Investigating Holocene human population history in North Asia using ancient mitogenomes.

Kılınç GM, Kashuba N, Yaka R, Sümer AP, Yüncü E, Shergin D, Ivanov GL, Kichigin D, Pestereva K, Volkov D, Mandryka P, Kharinskii A, Tishkin A, Ineshin E, Kovychev E, Stepanov A, Alekseev A, Fedoseeva SA, Somel M, Jakobsson M, Krzewińska M, Storå J, Götherström A

Sci Rep 8 (1) 8969 [2018-06-12; online 2018-06-12]

Archaeogenomic studies have largely elucidated human population history in West Eurasia during the Stone Age. However, despite being a broad geographical region of significant cultural and linguistic diversity, little is known about the population history in North Asia. We present complete mitochondrial genome sequences together with stable isotope data for 41 serially sampled ancient individuals from North Asia, dated between c.13,790 BP and c.1,380 BP extending from the Palaeolithic to the Iron Age. Analyses of mitochondrial DNA sequences and haplogroup data of these individuals revealed the highest genetic affinity to present-day North Asian populations of the same geographical region suggesting a possible long-term maternal genetic continuity in the region. We observed a decrease in genetic diversity over time and a reduction of maternal effective population size (N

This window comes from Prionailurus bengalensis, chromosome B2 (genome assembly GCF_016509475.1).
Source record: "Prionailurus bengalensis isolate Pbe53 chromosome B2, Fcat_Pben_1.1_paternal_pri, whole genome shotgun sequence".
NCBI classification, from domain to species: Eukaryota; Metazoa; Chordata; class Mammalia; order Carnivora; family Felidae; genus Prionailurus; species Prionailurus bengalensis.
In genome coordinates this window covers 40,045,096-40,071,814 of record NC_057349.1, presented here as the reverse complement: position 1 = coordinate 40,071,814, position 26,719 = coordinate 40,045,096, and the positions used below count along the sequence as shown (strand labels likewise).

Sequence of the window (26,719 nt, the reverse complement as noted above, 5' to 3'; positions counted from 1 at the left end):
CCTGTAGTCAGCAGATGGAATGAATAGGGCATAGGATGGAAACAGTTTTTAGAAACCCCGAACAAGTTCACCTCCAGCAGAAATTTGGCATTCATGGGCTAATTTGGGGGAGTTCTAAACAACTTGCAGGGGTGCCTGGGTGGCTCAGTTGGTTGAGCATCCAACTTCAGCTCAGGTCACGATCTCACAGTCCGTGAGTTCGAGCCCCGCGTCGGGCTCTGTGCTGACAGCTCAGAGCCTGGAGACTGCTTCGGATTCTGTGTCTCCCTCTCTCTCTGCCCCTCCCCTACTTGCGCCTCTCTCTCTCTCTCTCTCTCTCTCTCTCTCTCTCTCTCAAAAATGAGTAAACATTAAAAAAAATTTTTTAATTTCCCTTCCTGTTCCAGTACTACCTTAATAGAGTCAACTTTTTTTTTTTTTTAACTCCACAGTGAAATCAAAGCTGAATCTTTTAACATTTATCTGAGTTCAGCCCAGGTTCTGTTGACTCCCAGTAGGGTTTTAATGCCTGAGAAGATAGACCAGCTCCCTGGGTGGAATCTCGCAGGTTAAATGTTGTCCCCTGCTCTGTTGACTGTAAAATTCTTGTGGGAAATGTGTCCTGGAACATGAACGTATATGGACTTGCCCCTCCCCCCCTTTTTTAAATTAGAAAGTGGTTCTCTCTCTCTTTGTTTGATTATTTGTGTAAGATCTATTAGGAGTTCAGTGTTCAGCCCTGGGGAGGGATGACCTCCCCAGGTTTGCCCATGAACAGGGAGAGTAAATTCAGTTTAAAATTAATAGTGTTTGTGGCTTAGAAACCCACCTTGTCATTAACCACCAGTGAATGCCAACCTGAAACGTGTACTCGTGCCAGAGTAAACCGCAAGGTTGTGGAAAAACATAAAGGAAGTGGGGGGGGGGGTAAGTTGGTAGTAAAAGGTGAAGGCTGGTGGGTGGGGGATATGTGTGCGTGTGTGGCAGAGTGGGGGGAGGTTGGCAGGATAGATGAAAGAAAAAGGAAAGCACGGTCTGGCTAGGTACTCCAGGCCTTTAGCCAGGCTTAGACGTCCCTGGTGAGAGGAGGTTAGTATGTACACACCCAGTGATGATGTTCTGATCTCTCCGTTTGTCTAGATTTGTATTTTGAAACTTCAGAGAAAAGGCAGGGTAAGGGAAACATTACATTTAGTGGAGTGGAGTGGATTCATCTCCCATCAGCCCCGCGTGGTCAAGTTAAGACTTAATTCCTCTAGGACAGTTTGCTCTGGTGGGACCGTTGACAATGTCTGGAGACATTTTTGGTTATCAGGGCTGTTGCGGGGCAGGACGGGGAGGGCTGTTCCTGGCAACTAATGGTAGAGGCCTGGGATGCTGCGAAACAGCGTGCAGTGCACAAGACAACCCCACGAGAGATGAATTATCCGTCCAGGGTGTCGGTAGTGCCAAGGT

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PubMed 29895902

DOI 10.1038/s41598-018-27325-0

Crossref 10.1038/s41598-018-27325-0

pii: 10.1038/s41598-018-27325-0
pmc: PMC5997703
Popset: 1405681532